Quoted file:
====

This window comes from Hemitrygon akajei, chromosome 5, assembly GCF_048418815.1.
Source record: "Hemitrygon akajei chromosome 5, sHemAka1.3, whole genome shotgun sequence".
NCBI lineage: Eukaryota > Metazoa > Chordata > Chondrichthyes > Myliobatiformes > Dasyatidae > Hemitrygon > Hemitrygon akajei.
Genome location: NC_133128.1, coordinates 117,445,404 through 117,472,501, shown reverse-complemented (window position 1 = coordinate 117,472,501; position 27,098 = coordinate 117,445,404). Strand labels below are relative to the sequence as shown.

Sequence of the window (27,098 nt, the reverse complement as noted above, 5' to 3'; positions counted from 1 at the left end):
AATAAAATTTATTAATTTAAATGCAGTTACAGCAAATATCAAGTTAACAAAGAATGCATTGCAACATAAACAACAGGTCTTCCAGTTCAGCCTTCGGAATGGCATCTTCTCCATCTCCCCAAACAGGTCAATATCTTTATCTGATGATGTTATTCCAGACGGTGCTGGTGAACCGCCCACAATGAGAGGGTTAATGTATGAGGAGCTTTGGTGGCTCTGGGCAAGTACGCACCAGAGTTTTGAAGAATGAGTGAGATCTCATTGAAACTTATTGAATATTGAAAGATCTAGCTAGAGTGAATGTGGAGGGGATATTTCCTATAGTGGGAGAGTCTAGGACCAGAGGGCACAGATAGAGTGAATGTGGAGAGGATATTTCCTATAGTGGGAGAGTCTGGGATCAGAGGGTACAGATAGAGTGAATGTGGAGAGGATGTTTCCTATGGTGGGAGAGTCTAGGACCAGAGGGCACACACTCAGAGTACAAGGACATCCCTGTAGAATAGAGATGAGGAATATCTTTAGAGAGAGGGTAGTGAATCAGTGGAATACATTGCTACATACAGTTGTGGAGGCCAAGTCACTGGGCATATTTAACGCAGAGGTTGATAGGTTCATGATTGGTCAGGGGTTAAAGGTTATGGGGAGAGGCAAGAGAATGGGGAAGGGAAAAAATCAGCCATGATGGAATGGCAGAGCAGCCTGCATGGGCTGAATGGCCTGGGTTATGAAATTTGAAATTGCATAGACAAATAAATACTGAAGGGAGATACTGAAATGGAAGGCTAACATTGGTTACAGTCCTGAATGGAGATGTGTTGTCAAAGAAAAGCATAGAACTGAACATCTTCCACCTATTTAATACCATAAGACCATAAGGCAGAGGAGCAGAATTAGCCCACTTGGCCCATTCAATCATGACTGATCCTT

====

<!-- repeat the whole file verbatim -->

This window comes from Hemitrygon akajei, chromosome 5, assembly GCF_048418815.1.
Source record: "Hemitrygon akajei chromosome 5, sHemAka1.3, whole genome shotgun sequence".
NCBI lineage: Eukaryota > Metazoa > Chordata > Chondrichthyes > Myliobatiformes > Dasyatidae > Hemitrygon > Hemitrygon akajei.
Genome location: NC_133128.1, coordinates 117,445,404 through 117,472,501, shown reverse-complemented (window position 1 = coordinate 117,472,501; position 27,098 = coordinate 117,445,404). Strand labels below are relative to the sequence as shown.

Sequence of the window (27,098 nt, the reverse complement as noted above, 5' to 3'; positions counted from 1 at the left end):
AATAAAATTTATTAATTTAAATGCAGTTACAGCAAATATCAAGTTAACAAAGAATGCATTGCAACATAAACAACAGGTCTTCCAGTTCAGCCTTCGGAATGGCATCTTCTCCATCTCCCCAAACAGGTCAATATCTTTATCTGATGATGTTATTCCAGACGGTGCTGGTGAACCGCCCACAATGAGAGGGTTAATGTATGAGGAGCTTTGGTGGCTCTGGGCAAGTACGCACCAGAGTTTTGAAGAATGAGTGAGATCTCATTGAAACTTATTGAATATTGAAAGATCTAGCTAGAGTGAATGTGGAGGGGATATTTCCTATAGTGGGAGAGTCTAGGACCAGAGGGCACAGATAGAGTGAATGTGGAGAGGATATTTCCTATAGTGGGAGAGTCTGGGATCAGAGGGTACAGATAGAGTGAATGTGGAGAGGATGTTTCCTATGGTGGGAGAGTCTAGGACCAGAGGGCACACACTCAGAGTACAAGGACATCCCTGTAGAATAGAGATGAGGAATATCTTTAGAGAGAGGGTAGTGAATCAGTGGAATACATTGCTACATACAGTTGTGGAGGCCAAGTCACTGGGCATATTTAACGCAGAGGTTGATAGGTTCATGATTGGTCAGGGGTTAAAGGTTATGGGGAGAGGCAAGAGAATGGGGAAGGGAAAAAATCAGCCATGATGGAATGGCAGAGCAGCCTGCATGGGCTGAATGGCCTGGGTTATGAAATTTGAAATTGCATAGACAAATAAATACTGAAGGGAGATACTGAAATGGAAGGCTAACATTGGTTACAGTCCTGAATGGAGATGTGTTGTCAAAGAAAAGCATAGAACTGAACATCTTCCACCTATTTAATACCATAAGACCATAAGGCAGAGGAGCAGAATTAGCCCACTTGGCCCATTCAATCATGACTGATCCTT